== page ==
US urges Kenya to tighten rules on wildlife trafficking

Saturday June 08 2024

Police display elephant tusks that were seized at Mahiga area in Laikipia West, Kenys on May 24, 2023. PHOTO | FILE | NMG


The US wants Kenya to tighten rules on environmental protection and conserving natural resources as negotiations for a new trade deal between the two nations intensify.

In the latest third set of proposed texts in the targeted trade deal, the US is seeking greater commitment from Kenya to strengthen laws and rules on environmental protection with a key focus on conserving natural resources.

“The proposed text includes provisions to address air quality, marine litter, and plastic pollution, to combat wildlife trafficking, to promote sustainable forest management, to conserve marine species, and to prevent the loss of biodiversity,” the office of the US Trade Representative wrote in the summary of its proposals on environment chapter.

“The proposed text also includes provisions on fisheries-related matters, such as addressing illegal, unreported, and unregulated fishing and fisheries subsidies that contribute to overfishing and overcapacity.”

Read: Sub-Saharan Africa a hotbed of illicit trade

The teams negotiating a new trade deal between Kenya and the US will listen to views from stakeholders in the wake of Washington tabling fresh texts on mitigating pollution, fighting wildlife trafficking and addressing unregulated fishing.


The virtual public participation session will provide an opportunity for groups and individuals to give their input into the contentious clauses in the proposed US-Kenya Strategic Trade and Investment Partnership.

This has come at a time when a section of lobby groups have protested over little transparency and public participation on the Kenyan side.

Lobbies in the agriculture sector such as Kenya Small Scale Farmers Forum and Poultry Breeders Association of Kenya (PBAK) have publicly complained to Kenya’s Trade Ministry for failing to disclose draft texts they have tabled before their American counterparts.

The Trade Department has cited a “confidentiality agreement” with the American negotiators for not sharing the draft text, according to the groups.

“It is inconceivable that draft texts with far-reaching sectoral and economy-wide ramifications can be deemed confidential and hence deny industry players the opportunity to promote and protect their interests during the text-based negotiations,” PBAK wrote in a memorandum to Trade Principal Secretary Alfred K'Ombudo.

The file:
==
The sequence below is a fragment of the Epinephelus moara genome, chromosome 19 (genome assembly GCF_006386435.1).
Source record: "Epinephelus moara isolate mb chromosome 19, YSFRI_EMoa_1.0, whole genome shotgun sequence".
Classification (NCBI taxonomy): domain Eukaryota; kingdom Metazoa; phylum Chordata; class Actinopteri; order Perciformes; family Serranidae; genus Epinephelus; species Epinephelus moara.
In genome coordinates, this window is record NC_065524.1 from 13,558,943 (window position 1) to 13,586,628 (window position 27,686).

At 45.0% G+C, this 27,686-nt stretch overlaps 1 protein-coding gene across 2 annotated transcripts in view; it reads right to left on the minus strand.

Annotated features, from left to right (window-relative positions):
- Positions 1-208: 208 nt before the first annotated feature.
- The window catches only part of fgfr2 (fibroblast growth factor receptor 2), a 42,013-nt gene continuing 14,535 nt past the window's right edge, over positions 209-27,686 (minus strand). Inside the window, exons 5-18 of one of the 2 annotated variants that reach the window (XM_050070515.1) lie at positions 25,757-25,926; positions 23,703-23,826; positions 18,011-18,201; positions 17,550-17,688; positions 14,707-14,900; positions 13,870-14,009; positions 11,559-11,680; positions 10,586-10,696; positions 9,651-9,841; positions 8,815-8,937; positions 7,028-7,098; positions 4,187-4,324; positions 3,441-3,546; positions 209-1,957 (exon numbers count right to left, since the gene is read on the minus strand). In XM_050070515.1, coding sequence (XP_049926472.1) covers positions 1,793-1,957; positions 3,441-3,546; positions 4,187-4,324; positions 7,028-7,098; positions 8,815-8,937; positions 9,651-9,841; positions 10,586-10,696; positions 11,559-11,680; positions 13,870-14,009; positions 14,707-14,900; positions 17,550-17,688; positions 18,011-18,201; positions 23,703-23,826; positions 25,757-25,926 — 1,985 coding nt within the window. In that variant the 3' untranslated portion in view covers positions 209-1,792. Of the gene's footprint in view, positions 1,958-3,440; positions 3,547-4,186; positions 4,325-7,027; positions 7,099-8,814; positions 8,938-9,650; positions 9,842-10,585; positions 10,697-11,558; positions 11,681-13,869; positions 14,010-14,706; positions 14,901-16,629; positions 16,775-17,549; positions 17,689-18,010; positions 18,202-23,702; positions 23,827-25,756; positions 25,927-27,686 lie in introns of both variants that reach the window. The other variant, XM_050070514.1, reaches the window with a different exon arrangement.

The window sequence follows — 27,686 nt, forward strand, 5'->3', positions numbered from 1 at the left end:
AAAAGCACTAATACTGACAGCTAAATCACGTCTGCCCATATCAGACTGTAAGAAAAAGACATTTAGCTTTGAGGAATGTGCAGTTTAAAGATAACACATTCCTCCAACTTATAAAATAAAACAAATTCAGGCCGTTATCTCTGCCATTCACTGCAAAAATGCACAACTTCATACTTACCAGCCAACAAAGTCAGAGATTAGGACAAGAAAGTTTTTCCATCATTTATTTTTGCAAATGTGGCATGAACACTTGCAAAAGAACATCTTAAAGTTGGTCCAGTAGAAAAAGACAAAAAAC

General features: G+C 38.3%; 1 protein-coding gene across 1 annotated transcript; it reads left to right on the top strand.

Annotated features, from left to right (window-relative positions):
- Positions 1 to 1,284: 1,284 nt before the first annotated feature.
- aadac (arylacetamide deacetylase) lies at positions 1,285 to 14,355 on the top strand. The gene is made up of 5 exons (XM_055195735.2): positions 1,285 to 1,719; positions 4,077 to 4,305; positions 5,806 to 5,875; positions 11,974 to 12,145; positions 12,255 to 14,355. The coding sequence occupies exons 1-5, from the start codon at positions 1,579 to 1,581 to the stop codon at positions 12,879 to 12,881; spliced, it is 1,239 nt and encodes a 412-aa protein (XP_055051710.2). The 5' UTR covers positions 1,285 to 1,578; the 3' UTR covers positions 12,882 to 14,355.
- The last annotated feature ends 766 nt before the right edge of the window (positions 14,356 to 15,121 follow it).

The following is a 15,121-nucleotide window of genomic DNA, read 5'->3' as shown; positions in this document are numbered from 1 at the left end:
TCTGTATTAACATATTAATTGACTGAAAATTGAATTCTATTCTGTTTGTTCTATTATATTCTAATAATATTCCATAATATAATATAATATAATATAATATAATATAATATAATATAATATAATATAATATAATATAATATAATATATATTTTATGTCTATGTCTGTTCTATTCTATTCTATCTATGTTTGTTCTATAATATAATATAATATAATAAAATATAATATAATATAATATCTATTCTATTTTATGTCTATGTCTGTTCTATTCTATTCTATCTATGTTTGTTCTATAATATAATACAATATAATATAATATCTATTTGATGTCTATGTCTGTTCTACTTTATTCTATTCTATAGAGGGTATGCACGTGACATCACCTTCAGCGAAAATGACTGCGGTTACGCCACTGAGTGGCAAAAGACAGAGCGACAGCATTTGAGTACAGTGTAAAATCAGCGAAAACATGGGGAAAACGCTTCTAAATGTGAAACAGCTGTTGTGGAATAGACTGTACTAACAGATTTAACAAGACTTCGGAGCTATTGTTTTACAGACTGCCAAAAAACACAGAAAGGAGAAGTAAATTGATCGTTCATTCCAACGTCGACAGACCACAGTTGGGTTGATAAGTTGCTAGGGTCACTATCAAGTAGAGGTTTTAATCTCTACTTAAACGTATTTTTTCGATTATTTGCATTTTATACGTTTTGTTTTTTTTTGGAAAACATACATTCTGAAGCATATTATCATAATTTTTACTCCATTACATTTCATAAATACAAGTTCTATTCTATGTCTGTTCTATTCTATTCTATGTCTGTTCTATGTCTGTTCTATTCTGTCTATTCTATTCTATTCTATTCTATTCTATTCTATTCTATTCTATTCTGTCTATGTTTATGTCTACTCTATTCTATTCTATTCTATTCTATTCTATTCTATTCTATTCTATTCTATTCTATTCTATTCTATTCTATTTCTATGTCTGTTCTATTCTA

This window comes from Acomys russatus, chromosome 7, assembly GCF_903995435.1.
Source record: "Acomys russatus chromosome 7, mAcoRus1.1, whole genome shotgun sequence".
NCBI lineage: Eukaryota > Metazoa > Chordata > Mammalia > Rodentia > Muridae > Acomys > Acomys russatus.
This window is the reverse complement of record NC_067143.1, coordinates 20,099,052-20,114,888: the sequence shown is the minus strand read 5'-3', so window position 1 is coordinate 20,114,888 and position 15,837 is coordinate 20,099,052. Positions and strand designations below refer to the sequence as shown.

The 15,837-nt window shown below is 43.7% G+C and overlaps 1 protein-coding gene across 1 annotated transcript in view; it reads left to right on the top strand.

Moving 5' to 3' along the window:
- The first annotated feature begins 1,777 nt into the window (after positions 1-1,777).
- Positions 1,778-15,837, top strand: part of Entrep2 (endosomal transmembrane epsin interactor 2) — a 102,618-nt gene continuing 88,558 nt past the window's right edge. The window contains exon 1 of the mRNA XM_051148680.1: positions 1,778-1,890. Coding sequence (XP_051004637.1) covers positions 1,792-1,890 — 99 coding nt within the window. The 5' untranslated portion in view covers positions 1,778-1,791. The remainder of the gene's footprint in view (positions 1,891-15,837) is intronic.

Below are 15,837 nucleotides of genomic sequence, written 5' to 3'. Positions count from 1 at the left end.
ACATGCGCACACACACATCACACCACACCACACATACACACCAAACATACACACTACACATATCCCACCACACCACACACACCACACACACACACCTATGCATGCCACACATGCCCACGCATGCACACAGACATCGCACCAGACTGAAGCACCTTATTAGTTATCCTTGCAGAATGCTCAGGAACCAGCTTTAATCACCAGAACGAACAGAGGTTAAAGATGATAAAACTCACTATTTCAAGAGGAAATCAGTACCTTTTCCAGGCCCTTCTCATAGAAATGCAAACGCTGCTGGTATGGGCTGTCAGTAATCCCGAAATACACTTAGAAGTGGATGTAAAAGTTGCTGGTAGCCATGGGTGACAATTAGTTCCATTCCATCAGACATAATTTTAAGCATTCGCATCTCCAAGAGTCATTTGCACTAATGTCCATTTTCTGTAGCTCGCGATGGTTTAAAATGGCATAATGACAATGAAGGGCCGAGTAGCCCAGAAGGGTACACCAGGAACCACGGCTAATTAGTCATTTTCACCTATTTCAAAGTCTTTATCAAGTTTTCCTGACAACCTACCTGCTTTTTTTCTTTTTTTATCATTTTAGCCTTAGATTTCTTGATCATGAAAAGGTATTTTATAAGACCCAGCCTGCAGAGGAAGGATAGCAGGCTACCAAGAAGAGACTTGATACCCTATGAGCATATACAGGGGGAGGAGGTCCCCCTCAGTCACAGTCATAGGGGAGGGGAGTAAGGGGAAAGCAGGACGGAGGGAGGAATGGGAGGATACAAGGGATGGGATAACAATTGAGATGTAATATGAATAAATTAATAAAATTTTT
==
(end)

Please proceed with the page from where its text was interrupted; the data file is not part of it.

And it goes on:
Washington has, on the other hand, been releasing a summary of texts they are negotiating with Kenya through USTR’s office. The office collected public views from American stakeholders on the proposed deal with Kenya between August and September 2022.

The negotiating teams are meeting this week meeting in Mombasa for the sixth negotiating round following last month’s talks in Washington.

The sixth round of talks focuses on promoting workers' rights, advancing and supporting environment and climate change objectives as well as enhancing efficiency in customs procedures and cooperation on enforcement.

They are also negotiating proposed texts on the contentious application of science- and risk-based sanitary and phytosanitary measures and sustainable agricultural practices.

Read: Kenyan poacher extradited to US pleads guilty

Nairobi and Washington are keen to reach an agreement on the proposed bilateral trade pact, the first between the US and an African country, before the end of the year.

Kenya has long sought a sustainable full free trade agreement with the US outside of the two-decade-old African Growth and Opportunity Act deal, but progress has been dragged by regime change in both countries.

Constance Hamilton, the Assistant US Trade Representative for Africa and the lead negotiator for America in the talks maintained that the Stip will not graduate Kenya out of Agoa.

“The Stip is actually a way of … undertaking additional commitments that we believe will improve Kenya’s investment climate and environment, and that at the end of the day, Kenya will be in a better place to attract the kind of investment for the kind of job growth that they’re looking for,” Ms Hamilton said last October.

“When we launched this [Stip] under the previous administration and under the current administration, the guidance we got is that it has to work.”